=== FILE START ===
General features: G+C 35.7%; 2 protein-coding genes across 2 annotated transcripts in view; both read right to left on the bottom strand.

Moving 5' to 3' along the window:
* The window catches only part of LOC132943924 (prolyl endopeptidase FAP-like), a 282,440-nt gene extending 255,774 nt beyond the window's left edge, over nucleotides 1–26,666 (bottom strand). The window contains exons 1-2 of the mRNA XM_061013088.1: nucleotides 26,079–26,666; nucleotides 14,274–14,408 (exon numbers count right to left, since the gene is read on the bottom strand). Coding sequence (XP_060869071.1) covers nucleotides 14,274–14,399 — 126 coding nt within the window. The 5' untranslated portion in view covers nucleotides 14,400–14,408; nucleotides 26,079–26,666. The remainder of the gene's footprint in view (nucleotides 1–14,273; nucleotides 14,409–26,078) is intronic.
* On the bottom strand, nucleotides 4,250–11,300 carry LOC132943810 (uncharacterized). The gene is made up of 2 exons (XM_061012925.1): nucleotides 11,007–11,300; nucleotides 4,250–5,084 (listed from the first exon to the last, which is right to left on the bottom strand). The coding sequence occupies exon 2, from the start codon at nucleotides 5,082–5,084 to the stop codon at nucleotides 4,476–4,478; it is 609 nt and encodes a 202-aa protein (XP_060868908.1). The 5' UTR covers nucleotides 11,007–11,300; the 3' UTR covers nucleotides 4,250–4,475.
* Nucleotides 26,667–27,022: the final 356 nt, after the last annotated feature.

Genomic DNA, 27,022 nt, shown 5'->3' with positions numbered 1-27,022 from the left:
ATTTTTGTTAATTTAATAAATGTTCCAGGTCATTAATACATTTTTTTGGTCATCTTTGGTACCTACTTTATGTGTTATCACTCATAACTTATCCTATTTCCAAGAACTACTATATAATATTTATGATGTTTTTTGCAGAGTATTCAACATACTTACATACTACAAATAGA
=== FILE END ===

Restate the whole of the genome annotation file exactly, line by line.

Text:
General features: G+C 35.7%; 2 protein-coding genes across 2 annotated transcripts in view; both read right to left on the bottom strand.

Moving 5' to 3' along the window:
* The window catches only part of LOC132943924 (prolyl endopeptidase FAP-like), a 282,440-nt gene extending 255,774 nt beyond the window's left edge, over nucleotides 1–26,666 (bottom strand). The window contains exons 1-2 of the mRNA XM_061013088.1: nucleotides 26,079–26,666; nucleotides 14,274–14,408 (exon numbers count right to left, since the gene is read on the bottom strand). Coding sequence (XP_060869071.1) covers nucleotides 14,274–14,399 — 126 coding nt within the window. The 5' untranslated portion in view covers nucleotides 14,400–14,408; nucleotides 26,079–26,666. The remainder of the gene's footprint in view (nucleotides 1–14,273; nucleotides 14,409–26,078) is intronic.
* On the bottom strand, nucleotides 4,250–11,300 carry LOC132943810 (uncharacterized). The gene is made up of 2 exons (XM_061012925.1): nucleotides 11,007–11,300; nucleotides 4,250–5,084 (listed from the first exon to the last, which is right to left on the bottom strand). The coding sequence occupies exon 2, from the start codon at nucleotides 5,082–5,084 to the stop codon at nucleotides 4,476–4,478; it is 609 nt and encodes a 202-aa protein (XP_060868908.1). The 5' UTR covers nucleotides 11,007–11,300; the 3' UTR covers nucleotides 4,250–4,475.
* Nucleotides 26,667–27,022: the final 356 nt, after the last annotated feature.

Genomic DNA, 27,022 nt, shown 5'->3' with positions numbered 1-27,022 from the left:
ATTTTTGTTAATTTAATAAATGTTCCAGGTCATTAATACATTTTTTTGGTCATCTTTGGTACCTACTTTATGTGTTATCACTCATAACTTATCCTATTTCCAAGAACTACTATATAATATTTATGATGTTTTTTGCAGAGTATTCAACATACTTACATACTACAAATAGA